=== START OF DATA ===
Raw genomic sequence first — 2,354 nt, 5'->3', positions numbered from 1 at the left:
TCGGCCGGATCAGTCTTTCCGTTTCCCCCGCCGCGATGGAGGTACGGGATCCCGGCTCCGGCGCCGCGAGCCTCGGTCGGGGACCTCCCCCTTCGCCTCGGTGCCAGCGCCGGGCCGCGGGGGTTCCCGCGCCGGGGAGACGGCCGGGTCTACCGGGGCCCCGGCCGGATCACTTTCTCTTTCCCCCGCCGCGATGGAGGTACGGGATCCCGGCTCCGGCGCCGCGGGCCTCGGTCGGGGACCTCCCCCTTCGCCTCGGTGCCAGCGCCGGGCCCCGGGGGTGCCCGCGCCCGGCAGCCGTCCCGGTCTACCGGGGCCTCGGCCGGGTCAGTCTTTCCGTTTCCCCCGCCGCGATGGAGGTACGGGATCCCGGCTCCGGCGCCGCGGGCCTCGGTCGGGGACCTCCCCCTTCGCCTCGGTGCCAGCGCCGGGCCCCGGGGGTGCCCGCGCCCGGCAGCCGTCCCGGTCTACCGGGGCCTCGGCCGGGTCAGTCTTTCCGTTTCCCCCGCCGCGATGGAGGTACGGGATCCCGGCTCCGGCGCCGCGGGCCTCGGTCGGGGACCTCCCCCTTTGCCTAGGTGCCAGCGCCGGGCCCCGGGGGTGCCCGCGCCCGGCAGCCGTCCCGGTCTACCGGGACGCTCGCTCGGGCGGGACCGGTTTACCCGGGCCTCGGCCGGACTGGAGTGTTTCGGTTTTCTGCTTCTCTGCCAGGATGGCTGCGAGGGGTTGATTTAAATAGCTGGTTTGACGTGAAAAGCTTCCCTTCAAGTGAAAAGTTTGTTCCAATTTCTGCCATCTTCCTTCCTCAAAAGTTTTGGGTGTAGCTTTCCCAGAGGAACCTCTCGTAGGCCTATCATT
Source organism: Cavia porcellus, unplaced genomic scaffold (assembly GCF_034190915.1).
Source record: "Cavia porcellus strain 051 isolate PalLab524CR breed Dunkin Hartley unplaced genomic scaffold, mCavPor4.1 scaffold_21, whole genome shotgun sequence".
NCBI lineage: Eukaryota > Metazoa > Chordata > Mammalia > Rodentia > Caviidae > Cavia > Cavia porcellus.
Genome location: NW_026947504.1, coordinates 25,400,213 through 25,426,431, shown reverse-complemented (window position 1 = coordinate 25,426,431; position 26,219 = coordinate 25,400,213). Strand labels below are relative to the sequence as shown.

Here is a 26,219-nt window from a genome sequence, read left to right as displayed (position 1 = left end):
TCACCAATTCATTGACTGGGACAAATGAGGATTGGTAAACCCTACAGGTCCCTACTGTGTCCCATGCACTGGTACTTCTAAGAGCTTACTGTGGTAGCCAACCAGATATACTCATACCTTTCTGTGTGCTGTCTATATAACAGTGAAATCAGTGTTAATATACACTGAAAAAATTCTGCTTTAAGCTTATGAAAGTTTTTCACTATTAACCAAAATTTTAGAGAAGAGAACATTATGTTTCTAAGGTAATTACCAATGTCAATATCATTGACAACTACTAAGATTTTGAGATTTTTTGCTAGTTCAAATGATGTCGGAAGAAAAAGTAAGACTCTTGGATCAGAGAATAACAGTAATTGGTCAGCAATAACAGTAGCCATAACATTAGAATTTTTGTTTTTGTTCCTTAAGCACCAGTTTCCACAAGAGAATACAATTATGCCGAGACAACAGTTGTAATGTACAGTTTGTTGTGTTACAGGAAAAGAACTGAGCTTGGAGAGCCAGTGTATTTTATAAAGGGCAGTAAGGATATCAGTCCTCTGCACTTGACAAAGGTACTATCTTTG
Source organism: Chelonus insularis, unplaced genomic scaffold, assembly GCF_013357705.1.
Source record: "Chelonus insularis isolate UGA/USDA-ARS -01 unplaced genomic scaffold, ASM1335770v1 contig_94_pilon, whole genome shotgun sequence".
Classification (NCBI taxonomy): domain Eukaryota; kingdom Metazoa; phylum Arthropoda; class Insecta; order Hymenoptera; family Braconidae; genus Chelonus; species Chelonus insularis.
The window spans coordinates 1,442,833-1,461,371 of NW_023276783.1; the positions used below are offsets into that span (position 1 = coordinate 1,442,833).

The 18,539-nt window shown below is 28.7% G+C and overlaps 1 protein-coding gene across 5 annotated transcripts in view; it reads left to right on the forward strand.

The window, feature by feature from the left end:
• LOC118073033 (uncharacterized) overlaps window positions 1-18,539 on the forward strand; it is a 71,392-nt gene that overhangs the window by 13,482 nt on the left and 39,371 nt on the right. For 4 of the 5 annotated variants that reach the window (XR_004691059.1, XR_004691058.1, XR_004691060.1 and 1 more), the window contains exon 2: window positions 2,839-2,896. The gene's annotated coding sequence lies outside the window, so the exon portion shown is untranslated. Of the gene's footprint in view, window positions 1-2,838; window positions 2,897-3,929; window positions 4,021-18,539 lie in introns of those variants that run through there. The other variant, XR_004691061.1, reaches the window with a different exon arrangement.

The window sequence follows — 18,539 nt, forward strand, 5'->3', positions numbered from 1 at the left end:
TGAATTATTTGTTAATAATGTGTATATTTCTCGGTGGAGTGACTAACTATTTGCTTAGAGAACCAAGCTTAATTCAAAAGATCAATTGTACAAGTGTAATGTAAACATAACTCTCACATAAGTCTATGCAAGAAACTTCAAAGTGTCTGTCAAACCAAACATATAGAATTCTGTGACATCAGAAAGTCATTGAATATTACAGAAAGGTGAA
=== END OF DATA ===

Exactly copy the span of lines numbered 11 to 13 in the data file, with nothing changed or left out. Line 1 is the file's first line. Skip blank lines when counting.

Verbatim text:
Classification (NCBI taxonomy): domain Eukaryota; kingdom Metazoa; phylum Arthropoda; class Insecta; order Hymenoptera; family Braconidae; genus Chelonus; species Chelonus insularis.
The window spans coordinates 1,442,833-1,461,371 of NW_023276783.1; the positions used below are offsets into that span (position 1 = coordinate 1,442,833).

The 18,539-nt window shown below is 28.7% G+C and overlaps 1 protein-coding gene across 5 annotated transcripts in view; it reads left to right on the forward strand.